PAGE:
mon compact on trim = false
osd pg bits = 8
osd pgp bits = 8
mon pg warn max object skew = 100000
mon pg warn min per osd = 0
mon pg warn max per osd = 32768
debug_lockdep = 0/0
debug_context = 0/0
debug_crush = 0/0
debug_buffer = 0/0
debug_timer = 0/0
debug_filer = 0/0
debug_objecter = 0/0
debug_rados = 0/0
debug_rbd = 0/0
debug_ms = 0/0
debug_monc = 0/0
debug_tp = 0/0
debug_auth = 0/0
debug_finisher = 0/0
debug_heartbeatmap = 0/0
debug_perfcounter = 0/0
debug_asok = 0/0
debug_throttle = 0/0
debug_mon = 0/0
debug_paxos = 0/0
debug_rgw = 0/0
perf = true
mutex_perf_counter = true
throttler_perf_counter = false
rbd cache = false
[mon]
mon data =/home/bmpa/tmp_cbt/ceph/mon.$id
mon_max_pool_pg_num=166496
mon_osd_max_split_count = 10000
mon_pg_warn_max_per_osd = 10000
[mon.a]
host = ft02
mon addr = 192.168.142.202:6789
[osd]
osd_mount_options_xfs = rw,noatime,inode64,logbsize=256k,delaylog
osd_mkfs_options_xfs = -f -i size=2048
osd_op_threads = 32
filestore_queue_max_ops=5000
filestore_queue_committing_max_ops=5000
journal_max_write_entries=1000
journal_queue_max_ops=3000
objecter_inflight_ops=102400
filestore_wbthrottle_enable=false
filestore_queue_max_bytes=1048576000
filestore_queue_committing_max_bytes=1048576000
journal_max_write_bytes=1048576000
journal_queue_max_bytes=1048576000
ms_dispatch_throttle_bytes=1048576000
objecter_infilght_op_bytes=1048576000
osd_mkfs_type = xfs
filestore_max_sync_interval=10
osd_client_message_size_cap = 0
osd_client_message_cap = 0
osd_enable_op_tracker = false
filestore_fd_cache_size = 64
filestore_fd_cache_shards = 32
filestore_op_threads = 6

CBT YAML
cluster:
user: "bmpa"
head: "ft01"
clients: ["ft01", "ft02", "ft03", "ft04", "ft05", "ft06"]
osds: ["hswNode01", "hswNode02", "hswNode03", "hswNode04", "hswNode05"]
mons:
ft02:
a: "192.168.142.202:6789"
osds_per_node: 16
fs: xfs
mkfs_opts: '-f -i size=2048 -n size=64k'
mount_opts: '-o inode64,noatime,logbsize=256k'
conf_file: '/home/bmpa/cbt/ceph.conf'
use_existing: False
newstore_block: True
rebuild_every_test: False
clusterid: "ceph"
iterations: 1
tmp_dir: "/home/bmpa/tmp_cbt"
pool_profiles:
2rep:
pg_size: 8192
pgp_size: 8192
replication: 2
benchmarks:
librbdfio:
time: 300
ramp: 300
vol_size: 10
mode: ['randrw']
rwmixread: [0,70,100]
op_size: [4096]
procs_per_volume: [1]
volumes_per_client: [10]
use_existing_volumes: False
iodepth: [4,8,16,32,64,128]
osd_ra: [4096]
norandommap: True
cmd_path: '/usr/local/bin/fio'
pool_profile: '2rep'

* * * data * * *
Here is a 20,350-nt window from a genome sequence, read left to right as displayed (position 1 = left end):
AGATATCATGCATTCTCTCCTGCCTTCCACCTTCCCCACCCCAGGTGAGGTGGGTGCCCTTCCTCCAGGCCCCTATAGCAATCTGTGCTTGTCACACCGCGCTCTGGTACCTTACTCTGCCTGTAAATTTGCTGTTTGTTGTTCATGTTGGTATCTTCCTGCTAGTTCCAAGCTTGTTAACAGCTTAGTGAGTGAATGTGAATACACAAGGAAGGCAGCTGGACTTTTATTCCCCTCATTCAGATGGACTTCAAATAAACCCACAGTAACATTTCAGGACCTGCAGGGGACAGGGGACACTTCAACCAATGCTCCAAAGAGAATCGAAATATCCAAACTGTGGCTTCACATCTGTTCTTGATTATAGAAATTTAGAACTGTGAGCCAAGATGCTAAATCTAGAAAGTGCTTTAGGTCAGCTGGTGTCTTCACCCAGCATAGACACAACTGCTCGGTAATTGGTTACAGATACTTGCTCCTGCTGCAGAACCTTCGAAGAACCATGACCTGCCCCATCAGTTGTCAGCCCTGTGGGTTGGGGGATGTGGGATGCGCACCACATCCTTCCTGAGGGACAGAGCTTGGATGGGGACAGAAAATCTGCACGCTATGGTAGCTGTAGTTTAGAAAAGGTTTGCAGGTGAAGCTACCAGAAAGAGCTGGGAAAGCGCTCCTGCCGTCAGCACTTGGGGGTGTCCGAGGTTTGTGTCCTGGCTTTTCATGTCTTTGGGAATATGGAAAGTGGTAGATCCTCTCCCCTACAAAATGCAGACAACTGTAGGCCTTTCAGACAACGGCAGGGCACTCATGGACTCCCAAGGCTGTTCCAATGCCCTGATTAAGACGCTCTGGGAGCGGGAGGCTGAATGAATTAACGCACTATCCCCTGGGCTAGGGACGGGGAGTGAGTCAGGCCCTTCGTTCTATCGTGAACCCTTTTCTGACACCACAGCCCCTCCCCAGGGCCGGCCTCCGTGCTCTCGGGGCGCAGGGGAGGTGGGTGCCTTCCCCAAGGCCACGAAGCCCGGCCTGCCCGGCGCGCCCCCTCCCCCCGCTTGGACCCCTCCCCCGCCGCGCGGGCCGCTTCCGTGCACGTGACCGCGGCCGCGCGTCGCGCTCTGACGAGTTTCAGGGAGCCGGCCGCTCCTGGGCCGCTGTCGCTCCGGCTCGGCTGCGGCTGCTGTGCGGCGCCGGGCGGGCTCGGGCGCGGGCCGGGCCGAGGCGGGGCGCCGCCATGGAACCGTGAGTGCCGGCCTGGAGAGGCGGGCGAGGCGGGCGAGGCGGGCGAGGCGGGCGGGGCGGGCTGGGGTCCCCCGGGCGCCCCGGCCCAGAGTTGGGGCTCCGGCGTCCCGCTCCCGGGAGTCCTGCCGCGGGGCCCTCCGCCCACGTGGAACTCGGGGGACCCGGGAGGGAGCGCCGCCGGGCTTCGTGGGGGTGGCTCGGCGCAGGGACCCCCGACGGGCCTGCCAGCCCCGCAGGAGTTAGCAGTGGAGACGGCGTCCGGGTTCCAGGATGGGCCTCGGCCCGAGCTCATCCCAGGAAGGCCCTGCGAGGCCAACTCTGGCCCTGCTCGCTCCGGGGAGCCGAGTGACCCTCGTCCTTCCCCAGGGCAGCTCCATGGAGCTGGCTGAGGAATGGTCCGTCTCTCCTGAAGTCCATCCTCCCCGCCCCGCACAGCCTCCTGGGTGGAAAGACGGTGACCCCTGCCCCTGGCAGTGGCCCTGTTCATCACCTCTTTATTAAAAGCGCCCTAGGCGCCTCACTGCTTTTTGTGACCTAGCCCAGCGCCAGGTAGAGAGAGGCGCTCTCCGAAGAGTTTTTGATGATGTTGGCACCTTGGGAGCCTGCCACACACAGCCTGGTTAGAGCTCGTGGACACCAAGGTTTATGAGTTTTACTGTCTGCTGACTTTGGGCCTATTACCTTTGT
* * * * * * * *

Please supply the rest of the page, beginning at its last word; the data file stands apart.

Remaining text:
log_avg_msec: 250

MySQL configuration file (my.cnf)
[client]
port = 3306
socket = /var/run/mysqld/mysqld.sock
[mysqld_safe]
socket = /var/run/mysqld/mysqld.sock
nice = 0
[mysqld]
user = mysql
pid-file = /var/run/mysqld/mysqld.pid
socket = /var/run/mysqld/mysqld.sock
port = 3306
datadir = /data
basedir = /usr
tmpdir = /tmp
lc-messages-dir = /usr/share/mysql
skip-external-locking
bind-address = 0.0.0.0
max_allowed_packet = 16M
thread_stack = 192K
thread_cache_size = 8
query_cache_limit = 1M
query_cache_size = 16M
log_error = /var/log/mysql/error.log
expire_logs_days = 10
max_binlog_size = 100M
performance_schema=off
innodb_buffer_pool_size = 25G
innodb_flush_method = O_DIRECT
innodb_log_file_size=4G
thread_cache_size=16
innodb_file_per_table
innodb_checksums = 0
innodb_flush_log_at_trx_commit = 0
innodb_write_io_threads = 8
innodb_page_cleaners= 16
innodb_read_io_threads = 8
max_connections = 50000
[mysqldump]
quick
quote-names
max_allowed_packet = 16M
[mysql]
!includedir /etc/mysql/conf.d/

Sample Ceph Vendor Solutions
The following are pointers to Ceph solutions, but this list is not comprehensive:
https://www.dell.com/learn/us/en/04/shared-content~data-sheets~en/documents~dell-red-hat-cloud-solutions.pdf
http://www.fujitsu.com/global/products/computing/storage/eternus-cd/
http://www8.hp.com/h20195/v2/GetPDF.aspx/4AA5-2799ENW.pdf http://www8.hp.com/h20195/v2/GetPDF.aspx/4AA5-8638ENW.pdf
http://www.supermicro.com/solutions/storage_ceph.cfm
https://www.thomas-krenn.com/en/products/storage-systems/suse-enterprise-storage.html
http://www.qct.io/Solution/Software-Defined-Infrastructure/Storage-Virtualization/QCT-and-Red-Hat-Ceph-Storage-p365c225c226c230